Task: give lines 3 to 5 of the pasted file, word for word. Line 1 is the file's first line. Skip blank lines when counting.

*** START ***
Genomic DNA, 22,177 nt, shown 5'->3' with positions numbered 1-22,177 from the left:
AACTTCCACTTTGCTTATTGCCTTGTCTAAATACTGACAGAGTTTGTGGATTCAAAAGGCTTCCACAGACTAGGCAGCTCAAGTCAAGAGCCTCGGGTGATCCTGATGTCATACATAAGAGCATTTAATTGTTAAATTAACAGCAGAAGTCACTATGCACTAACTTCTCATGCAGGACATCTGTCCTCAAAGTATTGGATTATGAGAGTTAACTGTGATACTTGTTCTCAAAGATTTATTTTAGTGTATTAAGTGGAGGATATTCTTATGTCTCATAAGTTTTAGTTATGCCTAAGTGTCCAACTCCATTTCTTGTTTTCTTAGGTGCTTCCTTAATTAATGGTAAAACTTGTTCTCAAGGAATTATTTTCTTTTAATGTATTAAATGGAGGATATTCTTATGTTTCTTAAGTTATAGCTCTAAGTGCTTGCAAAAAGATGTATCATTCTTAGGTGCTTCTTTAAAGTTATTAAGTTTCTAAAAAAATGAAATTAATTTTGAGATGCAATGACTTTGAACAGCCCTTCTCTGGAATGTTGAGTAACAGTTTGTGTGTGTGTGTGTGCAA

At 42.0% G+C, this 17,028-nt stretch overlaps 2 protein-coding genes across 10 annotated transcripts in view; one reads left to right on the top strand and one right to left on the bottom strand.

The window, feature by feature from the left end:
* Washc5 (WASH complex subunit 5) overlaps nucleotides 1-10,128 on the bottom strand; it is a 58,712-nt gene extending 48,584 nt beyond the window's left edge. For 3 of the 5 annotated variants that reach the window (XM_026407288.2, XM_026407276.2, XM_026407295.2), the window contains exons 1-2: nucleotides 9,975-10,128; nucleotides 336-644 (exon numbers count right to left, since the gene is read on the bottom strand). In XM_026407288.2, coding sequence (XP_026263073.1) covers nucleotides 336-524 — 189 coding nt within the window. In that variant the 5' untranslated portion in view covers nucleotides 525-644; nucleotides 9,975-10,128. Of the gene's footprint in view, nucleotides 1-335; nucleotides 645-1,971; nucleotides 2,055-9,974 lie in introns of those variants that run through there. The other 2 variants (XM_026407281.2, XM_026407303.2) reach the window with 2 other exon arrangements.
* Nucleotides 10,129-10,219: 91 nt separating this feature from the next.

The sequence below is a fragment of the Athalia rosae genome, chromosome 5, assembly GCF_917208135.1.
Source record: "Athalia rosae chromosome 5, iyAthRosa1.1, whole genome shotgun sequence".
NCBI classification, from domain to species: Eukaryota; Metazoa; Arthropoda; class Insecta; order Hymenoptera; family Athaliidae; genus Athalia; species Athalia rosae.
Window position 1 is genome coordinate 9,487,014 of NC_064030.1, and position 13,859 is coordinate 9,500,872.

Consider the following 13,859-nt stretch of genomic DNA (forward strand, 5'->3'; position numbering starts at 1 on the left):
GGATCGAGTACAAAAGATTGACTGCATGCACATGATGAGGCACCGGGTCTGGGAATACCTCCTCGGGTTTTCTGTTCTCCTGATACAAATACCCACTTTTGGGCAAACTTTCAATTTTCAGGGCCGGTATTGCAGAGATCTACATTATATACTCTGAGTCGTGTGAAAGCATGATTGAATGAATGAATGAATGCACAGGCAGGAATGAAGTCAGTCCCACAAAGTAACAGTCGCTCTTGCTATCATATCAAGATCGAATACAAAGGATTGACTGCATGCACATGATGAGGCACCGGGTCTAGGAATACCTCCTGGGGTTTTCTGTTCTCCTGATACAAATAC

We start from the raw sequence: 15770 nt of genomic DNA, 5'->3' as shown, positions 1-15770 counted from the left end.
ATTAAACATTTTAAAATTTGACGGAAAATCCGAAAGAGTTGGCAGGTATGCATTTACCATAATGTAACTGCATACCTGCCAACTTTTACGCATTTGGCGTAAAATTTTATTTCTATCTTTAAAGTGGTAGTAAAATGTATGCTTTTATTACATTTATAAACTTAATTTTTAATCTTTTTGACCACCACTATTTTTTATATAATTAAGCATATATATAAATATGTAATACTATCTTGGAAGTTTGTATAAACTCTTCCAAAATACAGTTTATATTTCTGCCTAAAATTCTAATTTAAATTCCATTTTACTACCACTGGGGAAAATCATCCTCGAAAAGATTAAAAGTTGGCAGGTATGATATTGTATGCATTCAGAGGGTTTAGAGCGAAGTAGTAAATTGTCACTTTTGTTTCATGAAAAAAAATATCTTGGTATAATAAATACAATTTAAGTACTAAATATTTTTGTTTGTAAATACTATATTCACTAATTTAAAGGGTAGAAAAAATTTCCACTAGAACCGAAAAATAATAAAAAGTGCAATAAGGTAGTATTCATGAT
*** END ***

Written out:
At 42.0% G+C, this 17,028-nt stretch overlaps 2 protein-coding genes across 10 annotated transcripts in view; one reads left to right on the top strand and one right to left on the bottom strand.

The window, feature by feature from the left end:
* Washc5 (WASH complex subunit 5) overlaps nucleotides 1-10,128 on the bottom strand; it is a 58,712-nt gene extending 48,584 nt beyond the window's left edge. For 3 of the 5 annotated variants that reach the window (XM_026407288.2, XM_026407276.2, XM_026407295.2), the window contains exons 1-2: nucleotides 9,975-10,128; nucleotides 336-644 (exon numbers count right to left, since the gene is read on the bottom strand). In XM_026407288.2, coding sequence (XP_026263073.1) covers nucleotides 336-524 — 189 coding nt within the window. In that variant the 5' untranslated portion in view covers nucleotides 525-644; nucleotides 9,975-10,128. Of the gene's footprint in view, nucleotides 1-335; nucleotides 645-1,971; nucleotides 2,055-9,974 lie in introns of those variants that run through there. The other 2 variants (XM_026407281.2, XM_026407303.2) reach the window with 2 other exon arrangements.